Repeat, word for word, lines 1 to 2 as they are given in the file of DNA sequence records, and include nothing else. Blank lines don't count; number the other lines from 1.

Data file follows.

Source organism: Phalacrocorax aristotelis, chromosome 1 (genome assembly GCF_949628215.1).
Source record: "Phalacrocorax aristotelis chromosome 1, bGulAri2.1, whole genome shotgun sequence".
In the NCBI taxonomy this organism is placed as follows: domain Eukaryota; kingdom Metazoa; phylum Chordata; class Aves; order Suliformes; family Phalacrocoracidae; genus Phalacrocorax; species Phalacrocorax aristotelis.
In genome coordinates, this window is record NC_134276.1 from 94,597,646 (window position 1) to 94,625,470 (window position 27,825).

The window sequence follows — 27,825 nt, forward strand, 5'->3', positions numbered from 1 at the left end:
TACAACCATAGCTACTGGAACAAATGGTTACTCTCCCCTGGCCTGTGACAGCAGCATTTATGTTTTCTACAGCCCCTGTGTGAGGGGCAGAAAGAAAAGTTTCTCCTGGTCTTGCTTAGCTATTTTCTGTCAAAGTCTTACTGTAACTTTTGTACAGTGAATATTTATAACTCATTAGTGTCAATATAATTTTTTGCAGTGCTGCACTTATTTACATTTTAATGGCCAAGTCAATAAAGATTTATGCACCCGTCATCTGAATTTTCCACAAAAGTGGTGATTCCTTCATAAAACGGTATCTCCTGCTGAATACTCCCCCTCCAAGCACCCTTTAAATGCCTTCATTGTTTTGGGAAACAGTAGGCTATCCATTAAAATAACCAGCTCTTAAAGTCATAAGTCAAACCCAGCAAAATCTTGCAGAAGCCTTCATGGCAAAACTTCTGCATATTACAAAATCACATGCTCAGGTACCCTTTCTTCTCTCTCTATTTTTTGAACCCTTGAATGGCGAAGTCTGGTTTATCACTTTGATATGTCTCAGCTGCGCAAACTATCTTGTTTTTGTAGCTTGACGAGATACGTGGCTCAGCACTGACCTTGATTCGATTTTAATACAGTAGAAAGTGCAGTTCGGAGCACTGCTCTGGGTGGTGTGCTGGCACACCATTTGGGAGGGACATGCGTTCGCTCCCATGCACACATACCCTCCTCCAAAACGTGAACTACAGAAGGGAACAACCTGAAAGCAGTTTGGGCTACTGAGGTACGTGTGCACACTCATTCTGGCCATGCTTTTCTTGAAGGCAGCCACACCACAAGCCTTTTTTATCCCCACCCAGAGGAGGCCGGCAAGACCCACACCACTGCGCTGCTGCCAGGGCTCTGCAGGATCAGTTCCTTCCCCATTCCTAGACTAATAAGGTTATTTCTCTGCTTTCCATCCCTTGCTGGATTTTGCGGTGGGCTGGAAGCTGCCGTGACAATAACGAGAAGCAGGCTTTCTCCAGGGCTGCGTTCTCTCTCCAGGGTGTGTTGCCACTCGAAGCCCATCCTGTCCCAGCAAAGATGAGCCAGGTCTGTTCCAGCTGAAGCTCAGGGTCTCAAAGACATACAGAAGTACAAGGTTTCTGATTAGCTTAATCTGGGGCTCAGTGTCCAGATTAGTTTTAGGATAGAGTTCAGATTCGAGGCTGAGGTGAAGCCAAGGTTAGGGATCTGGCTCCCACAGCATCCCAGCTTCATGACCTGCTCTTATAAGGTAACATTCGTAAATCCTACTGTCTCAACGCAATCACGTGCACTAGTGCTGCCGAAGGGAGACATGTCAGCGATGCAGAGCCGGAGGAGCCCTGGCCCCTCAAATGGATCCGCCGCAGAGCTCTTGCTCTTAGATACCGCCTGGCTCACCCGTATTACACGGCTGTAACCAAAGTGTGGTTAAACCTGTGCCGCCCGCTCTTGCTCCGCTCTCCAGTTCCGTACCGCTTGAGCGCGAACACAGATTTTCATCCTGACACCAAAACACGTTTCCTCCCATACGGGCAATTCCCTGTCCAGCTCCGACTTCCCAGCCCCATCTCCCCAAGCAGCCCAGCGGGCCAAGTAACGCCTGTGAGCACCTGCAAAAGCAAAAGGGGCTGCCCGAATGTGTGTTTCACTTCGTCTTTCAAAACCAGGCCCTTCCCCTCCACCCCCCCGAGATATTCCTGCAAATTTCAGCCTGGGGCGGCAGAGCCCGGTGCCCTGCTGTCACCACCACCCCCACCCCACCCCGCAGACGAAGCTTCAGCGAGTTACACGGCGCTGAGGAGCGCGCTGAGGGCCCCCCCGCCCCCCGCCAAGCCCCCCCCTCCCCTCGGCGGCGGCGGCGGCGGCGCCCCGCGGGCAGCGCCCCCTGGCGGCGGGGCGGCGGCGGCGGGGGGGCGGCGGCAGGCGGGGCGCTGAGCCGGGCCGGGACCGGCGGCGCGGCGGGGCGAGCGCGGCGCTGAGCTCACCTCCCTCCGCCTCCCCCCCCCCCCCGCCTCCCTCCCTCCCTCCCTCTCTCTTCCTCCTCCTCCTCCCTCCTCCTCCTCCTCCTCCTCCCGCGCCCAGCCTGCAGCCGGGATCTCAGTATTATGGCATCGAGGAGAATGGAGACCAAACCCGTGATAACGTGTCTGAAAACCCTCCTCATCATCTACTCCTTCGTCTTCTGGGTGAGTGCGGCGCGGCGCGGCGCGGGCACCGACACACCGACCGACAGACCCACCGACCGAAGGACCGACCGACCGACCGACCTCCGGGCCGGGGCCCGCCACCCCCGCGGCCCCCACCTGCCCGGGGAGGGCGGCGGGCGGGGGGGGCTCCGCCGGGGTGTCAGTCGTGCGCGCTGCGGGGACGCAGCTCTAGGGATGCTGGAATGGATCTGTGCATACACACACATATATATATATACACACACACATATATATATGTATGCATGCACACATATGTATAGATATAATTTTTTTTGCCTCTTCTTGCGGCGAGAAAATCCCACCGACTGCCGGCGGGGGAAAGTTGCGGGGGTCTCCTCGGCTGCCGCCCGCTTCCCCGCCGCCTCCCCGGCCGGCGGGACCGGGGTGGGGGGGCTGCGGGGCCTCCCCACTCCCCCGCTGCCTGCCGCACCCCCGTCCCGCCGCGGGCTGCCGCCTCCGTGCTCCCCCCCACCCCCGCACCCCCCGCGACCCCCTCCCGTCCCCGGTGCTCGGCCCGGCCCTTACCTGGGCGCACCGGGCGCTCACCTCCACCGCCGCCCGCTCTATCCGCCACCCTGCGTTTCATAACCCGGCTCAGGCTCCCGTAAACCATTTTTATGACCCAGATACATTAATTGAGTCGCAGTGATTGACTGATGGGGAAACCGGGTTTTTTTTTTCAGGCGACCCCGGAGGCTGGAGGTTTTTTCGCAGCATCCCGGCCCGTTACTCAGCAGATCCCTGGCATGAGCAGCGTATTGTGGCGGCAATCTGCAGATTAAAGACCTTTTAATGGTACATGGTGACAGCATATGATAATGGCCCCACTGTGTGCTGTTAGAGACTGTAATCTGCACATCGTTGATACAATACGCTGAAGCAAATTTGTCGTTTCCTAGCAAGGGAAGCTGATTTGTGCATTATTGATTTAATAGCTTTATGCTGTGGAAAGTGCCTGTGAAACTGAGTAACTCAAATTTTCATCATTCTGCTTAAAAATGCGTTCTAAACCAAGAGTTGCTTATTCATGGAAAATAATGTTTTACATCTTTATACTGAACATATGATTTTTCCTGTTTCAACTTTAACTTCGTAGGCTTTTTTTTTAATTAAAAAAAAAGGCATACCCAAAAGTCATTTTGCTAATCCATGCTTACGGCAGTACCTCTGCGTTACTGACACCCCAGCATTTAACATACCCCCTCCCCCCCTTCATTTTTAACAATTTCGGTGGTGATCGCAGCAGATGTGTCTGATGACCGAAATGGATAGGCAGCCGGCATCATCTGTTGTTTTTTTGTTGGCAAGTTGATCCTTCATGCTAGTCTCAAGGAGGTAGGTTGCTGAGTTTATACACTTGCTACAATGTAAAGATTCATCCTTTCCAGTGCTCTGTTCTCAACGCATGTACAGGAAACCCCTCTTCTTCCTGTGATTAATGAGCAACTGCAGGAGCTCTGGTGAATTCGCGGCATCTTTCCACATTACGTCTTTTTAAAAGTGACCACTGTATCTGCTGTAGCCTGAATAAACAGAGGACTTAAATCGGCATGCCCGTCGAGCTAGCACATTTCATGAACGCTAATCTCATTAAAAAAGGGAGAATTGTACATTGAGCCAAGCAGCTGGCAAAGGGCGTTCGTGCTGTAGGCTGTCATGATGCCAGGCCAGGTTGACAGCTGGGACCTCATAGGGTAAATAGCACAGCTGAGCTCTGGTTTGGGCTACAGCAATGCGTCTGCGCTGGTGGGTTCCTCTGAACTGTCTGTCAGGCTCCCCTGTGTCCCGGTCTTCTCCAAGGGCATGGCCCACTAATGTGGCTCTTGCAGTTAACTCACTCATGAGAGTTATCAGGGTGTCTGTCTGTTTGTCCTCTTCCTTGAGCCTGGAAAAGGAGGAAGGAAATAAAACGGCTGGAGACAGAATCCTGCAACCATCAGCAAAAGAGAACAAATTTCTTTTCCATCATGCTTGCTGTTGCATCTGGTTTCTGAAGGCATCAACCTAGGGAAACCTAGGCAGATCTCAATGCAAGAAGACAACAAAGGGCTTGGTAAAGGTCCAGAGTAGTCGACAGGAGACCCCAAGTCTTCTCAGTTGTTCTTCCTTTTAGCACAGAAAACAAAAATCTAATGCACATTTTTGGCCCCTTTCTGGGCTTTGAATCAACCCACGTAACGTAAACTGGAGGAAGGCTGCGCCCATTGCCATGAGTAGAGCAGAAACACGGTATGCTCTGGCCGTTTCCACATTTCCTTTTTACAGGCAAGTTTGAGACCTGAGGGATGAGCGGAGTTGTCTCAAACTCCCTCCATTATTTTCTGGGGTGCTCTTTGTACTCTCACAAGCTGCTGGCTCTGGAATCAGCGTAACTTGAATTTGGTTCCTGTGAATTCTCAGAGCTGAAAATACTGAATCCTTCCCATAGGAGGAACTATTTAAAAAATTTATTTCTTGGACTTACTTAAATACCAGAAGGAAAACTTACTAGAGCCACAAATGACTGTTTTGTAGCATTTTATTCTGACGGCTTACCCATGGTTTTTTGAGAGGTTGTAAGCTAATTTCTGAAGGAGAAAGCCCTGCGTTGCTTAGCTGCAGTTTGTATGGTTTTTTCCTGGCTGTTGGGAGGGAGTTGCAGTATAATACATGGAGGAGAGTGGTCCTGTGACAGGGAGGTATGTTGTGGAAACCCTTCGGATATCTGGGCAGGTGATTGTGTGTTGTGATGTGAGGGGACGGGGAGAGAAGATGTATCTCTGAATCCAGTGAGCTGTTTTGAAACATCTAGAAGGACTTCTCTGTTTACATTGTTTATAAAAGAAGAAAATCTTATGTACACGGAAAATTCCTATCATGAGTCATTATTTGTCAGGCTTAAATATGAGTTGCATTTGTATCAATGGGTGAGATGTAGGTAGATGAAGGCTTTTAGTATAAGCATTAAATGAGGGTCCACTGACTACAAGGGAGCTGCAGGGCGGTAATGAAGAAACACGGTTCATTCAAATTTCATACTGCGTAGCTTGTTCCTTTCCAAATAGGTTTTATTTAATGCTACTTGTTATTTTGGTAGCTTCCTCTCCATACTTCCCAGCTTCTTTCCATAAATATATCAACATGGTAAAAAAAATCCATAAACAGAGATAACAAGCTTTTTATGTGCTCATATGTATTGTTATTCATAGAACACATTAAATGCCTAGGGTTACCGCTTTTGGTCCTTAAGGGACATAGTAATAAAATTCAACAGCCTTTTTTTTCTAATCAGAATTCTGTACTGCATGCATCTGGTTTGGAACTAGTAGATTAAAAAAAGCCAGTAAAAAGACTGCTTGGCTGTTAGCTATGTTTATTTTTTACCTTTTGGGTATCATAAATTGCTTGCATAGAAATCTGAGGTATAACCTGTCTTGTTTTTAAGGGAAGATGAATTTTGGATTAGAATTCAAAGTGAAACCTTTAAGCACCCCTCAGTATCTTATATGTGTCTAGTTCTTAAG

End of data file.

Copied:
Source organism: Phalacrocorax aristotelis, chromosome 1 (genome assembly GCF_949628215.1).
Source record: "Phalacrocorax aristotelis chromosome 1, bGulAri2.1, whole genome shotgun sequence".